Mercedes boots robots from the production line
Mercedes-Benz offers the S-Class sedan with a growing array of options such as carbon-fiber trim, heated and cooled cupholders and four types of caps for the tire valves, and the carmaker's robots can't keep up.
With customization key to wooing modern consumers, the flexibility and dexterity of human workers is reclaiming space on Mercedes's assembly lines. That bucks a trend that has given machines the upper hand over manpower since legendary U.S. railroad worker John Henry died trying to best a motorized hammer more than a century ago.
"Robots can't deal with the degree of individualization and the many variants that we have today," Markus Schaefer, the German automaker's head of production, said at its factory in Sindelfingen, the anchor of the Daimler AG unit's global manufacturing network. "We're saving money and safeguarding our future by employing more people."
Mercedes's Sindelfingen plant, the manufacturer's biggest, is an unlikely place to question the benefits of automation. While the factory makes elite models such as the GT sports car and the ultra-luxury S-Class Maybach sedan, the 101-year-old site is far from a boutique assembly shop. The complex processes 1,500 tons of steel a day and churns out more than 400,000 vehicles a year.
That makes efficient, streamlined production as important at Sindelfingen as at any other automotive plant. But the age of individualization is forcing changes to the manufacturing methods that made cars and other goods accessible to the masses. The impetus for the shift is versatility. While robots are good at reliably and repeatedly performing defined tasks, they're not good at adapting. That's increasingly in demand amid a broader offering of models, each with more and more features.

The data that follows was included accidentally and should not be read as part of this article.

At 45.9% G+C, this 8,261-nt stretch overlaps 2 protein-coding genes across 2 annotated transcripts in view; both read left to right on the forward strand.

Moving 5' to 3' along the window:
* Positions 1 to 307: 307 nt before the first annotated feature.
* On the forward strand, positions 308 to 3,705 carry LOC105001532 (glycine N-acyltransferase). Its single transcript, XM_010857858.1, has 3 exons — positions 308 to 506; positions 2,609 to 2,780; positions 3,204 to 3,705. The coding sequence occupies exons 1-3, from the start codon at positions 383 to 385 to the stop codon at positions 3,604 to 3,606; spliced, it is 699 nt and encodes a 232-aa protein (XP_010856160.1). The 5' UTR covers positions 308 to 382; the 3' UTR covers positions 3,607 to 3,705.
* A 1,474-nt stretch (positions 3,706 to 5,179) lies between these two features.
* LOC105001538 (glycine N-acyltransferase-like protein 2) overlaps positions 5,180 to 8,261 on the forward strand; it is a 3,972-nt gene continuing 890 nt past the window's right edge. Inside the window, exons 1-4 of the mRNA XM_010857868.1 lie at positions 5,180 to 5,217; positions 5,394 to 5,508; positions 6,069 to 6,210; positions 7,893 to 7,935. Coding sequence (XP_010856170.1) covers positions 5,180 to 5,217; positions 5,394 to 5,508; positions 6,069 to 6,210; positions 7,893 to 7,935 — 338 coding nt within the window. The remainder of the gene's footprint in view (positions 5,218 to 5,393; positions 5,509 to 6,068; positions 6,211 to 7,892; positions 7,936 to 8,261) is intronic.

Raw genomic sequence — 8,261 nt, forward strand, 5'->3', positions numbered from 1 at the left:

"The variety is too much to take on for the machines," said Schaefer, who's pushing to reduce the hours needed to produce a car to 30 from 61 in 2005. "They can't work with all the different options and keep pace with changes." With manufacturing focused around a skilled crew of workers, Mercedes can shift a production line in a weekend instead of the weeks needed in the past to reprogram robots and shift assembly patterns, Schaefer said. During that downtime, production would be at a standstill.
The revamped Mercedes EClass, which goes on sale in March, is an example of cutting back on machines. To align the car's head-up display, which projects speed and navigation instructions onto the windshield, the carmaker will replace two permanently installed robots with either one movable, lightweight machine or a worker.
While robots won't completely disappear, they'll increasingly be smaller and more flexible and operate in conjunction with human workers rather than set off behind safety fences. Mercedes calls equipping workers with an array of little machines "robot farming." The world's second-largest maker of luxury cars isn't doing this in isolation. BMW AG and Volkswagen AG's Audi are also testing lightweight, sensor-equipped robots safe enough to work alongside people. The edge they're seeking is to be better and faster than rivals as the pace of change affecting the auto industry quickens. Cars are increasingly morphing into smartphones on wheels, and manufacturers are under pressure to upgrade their models more frequently than the traditional seven-year cycle.
Automakers also need to cater to consumers demanding to be different. For Mercedes, that means adding 30 models by the end of the decade, including 10 all-new styles, and offering custom options such as bamboo trim, interior fragrances and illuminating the Mercedes star. That's a stark contrast to the days when mass- production pioneer Henry Ford quipped that customers could have any color they wanted as long as it was black.